You're probably right, but I honestly don't understand why anyone would be concerned with what Linda Bukowski wants at this point. She isn't about to hand over any significant body of unpublished work to a small press to publish as a collection (though ironically that's the only way we'd ever get anything close to the actual work), so why everyone wants to curry favor with her is a mystery to me.

I would assume that the sticking point with King's book would be Bukowski's letters - the estate/publisher could deny use of those - and they are the only redeeming value of the book as it stands.
 

Rekrab

Usually wrong.
Over 1000 posts
I've been wondering how long it'll be before Linda Lee objects to the letters. There are many of them, quoted at length, and they are damned good letters.
 
I think it requires more than an edit. I also seem to recall that a small press was interested in it years ago. I don't know what happened to that deal, but from what I've heard, Linda and/or her son seem to have an inflated idea of the monetary value of the story.
I agree that it needs more than an edit and the addition of the letters would make it an important book, instead of a marginal one. Linda Lee is sitting comfortably on a mountain of Buk's writings. The decent thing to for her to do is let to Linda King have ownership of the letters that were sent to her. This reminds me of when Sir Richard Burton (the explorer) died and his wife burned all of his personal diaries because they contained some sexual content. Seems to be a lot of sexual jealousy in the air with this Linda King and Linda Lee stuff.

Also, if Linda and her son think the manuscript is worth more than they've been offered, then strike a decent percentage deal with a publisher and let the marketplace prove them right.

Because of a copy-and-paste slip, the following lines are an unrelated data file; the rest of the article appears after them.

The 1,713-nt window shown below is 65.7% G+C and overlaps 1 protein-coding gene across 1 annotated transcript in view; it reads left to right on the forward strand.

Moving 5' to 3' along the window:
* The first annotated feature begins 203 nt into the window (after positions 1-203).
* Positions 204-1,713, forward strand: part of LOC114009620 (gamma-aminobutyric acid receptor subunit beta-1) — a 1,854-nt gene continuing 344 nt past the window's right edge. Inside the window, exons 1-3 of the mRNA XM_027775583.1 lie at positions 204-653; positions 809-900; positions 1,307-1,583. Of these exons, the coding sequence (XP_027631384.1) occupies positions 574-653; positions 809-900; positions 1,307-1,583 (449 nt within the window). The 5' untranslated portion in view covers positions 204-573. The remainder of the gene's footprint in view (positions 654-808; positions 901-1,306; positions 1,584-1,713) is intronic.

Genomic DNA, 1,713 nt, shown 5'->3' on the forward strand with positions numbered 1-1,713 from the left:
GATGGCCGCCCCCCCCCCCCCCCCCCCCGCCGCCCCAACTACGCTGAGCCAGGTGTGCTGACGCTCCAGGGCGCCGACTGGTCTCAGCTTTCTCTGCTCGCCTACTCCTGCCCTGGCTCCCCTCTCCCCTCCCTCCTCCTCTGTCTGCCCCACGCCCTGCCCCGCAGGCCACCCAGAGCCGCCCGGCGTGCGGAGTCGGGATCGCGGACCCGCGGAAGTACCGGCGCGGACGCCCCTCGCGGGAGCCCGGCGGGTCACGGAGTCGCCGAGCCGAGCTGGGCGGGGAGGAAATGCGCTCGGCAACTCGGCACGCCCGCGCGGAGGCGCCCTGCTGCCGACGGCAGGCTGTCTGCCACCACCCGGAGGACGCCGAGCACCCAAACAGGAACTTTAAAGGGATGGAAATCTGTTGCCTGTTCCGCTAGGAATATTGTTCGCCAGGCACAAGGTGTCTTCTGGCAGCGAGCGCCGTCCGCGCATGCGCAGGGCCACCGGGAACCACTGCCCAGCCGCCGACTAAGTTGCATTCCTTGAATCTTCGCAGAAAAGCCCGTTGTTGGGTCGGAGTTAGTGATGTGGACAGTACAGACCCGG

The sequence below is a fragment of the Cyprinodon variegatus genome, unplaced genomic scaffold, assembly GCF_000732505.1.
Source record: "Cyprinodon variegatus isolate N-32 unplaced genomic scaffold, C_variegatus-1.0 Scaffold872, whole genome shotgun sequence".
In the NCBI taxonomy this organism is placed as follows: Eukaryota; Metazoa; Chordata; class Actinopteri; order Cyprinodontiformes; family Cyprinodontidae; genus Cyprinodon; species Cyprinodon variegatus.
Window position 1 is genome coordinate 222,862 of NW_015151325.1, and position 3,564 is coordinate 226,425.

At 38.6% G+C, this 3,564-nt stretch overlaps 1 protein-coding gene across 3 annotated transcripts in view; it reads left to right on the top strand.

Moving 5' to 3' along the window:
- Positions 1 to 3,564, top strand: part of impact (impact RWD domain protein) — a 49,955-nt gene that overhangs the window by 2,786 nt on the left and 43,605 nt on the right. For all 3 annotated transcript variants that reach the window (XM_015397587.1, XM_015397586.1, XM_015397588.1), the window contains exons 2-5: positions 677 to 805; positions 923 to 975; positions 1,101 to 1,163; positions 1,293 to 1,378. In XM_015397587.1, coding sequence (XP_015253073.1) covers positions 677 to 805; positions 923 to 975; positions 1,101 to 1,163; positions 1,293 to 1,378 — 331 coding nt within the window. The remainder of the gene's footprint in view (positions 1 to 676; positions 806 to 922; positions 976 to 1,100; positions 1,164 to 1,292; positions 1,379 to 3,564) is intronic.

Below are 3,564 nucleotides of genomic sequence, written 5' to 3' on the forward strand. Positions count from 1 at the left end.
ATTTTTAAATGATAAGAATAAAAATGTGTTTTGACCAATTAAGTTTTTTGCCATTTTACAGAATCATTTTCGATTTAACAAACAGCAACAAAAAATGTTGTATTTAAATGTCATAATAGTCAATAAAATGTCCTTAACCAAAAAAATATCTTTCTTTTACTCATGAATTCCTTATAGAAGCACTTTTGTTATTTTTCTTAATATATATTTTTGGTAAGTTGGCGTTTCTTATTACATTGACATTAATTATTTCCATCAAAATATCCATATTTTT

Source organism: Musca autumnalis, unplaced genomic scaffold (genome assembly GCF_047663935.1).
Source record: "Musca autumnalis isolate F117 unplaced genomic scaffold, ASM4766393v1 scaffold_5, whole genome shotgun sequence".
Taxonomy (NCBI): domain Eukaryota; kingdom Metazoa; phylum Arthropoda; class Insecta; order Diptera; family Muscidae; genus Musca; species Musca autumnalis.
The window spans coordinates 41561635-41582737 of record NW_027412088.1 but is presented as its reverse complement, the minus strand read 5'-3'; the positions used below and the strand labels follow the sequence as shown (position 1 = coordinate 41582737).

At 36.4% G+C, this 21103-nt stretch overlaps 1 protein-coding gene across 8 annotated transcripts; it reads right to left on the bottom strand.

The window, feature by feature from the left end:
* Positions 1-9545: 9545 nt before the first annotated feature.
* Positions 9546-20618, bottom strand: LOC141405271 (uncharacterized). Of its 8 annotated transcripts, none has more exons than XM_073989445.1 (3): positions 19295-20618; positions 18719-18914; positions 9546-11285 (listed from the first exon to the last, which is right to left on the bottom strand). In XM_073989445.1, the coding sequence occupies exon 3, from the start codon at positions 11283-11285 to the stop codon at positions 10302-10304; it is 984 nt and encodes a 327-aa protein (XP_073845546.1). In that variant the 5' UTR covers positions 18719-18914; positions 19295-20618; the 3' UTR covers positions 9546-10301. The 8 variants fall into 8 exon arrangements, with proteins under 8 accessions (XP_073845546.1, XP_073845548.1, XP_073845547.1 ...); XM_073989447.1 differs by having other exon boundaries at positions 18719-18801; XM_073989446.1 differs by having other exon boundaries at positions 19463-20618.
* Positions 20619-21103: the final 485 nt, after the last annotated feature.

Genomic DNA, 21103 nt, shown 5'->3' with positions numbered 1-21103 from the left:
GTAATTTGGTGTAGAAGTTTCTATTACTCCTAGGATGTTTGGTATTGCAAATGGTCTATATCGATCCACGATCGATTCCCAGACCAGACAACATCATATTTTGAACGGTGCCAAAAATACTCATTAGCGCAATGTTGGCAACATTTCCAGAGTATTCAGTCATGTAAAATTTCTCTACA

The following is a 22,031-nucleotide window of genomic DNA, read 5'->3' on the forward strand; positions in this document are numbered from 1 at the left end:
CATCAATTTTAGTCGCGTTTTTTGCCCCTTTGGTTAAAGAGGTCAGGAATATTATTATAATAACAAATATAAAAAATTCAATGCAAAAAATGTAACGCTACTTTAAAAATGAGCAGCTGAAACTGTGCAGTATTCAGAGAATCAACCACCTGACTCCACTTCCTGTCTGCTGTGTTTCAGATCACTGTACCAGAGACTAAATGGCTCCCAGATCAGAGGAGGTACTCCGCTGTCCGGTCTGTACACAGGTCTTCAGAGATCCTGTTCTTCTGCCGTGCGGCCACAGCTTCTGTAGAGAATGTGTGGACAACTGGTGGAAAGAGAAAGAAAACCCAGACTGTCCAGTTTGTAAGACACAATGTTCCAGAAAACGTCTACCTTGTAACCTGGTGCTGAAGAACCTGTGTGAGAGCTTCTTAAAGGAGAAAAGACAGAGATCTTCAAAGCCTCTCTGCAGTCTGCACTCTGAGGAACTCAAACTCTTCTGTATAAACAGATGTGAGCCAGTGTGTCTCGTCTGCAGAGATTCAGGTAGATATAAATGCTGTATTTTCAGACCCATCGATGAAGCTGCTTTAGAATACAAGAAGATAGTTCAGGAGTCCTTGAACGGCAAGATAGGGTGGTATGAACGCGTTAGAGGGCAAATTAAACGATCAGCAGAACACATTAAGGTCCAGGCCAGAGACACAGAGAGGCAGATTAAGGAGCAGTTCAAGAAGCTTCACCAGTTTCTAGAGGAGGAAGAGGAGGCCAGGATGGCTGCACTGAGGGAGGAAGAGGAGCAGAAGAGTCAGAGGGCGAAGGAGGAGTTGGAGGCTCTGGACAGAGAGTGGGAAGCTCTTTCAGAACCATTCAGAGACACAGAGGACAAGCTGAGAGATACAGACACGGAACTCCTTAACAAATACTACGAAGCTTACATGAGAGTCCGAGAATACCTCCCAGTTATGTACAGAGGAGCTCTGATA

The disfunction may be deep all around.
 

Ponder

"So fuck Doubleday Doran"
RIP
Over 1000 posts
I've been wondering how long it'll be before Linda Lee objects to the letters. There are many of them, quoted at length, and they are damned good letters.
After King announced her intentions to sell the letters in 2007, she said, lawyers from Bukowski's estate warned her that the letters weren't hers to sell, citing intellectual property laws that entitle the author's estate to all "unpublished works."
But the estate decided not to pursue the matter in the courts. Later that year, King took the letters to San Francisco's PBA Galleries, which sold them to a private collector.


Read more: http://www.sfgate.com/entertainment/article/Charles-Bukowski-love-letters-sold-maybe-more-3286664.php#ixzz2DLeJsf2H
 

mjp

Your Host
Moderator
Founding member
Over 5000 posts
King has sold 60 love letters that Bukowski wrote to her, fetching $69,000 at a San Francisco auction house [...] she said she received $25,000...

Ah, auction houses and booksellers! Those are bigger profit margins (for doing virtually nothing) than the Wall Street guys take.

"I had a dream once that I had a Bukowski rug on the floor, and each time I got broke, all I had to do was reach into the mouth and some money would come out of the rug - the Bukowski rug."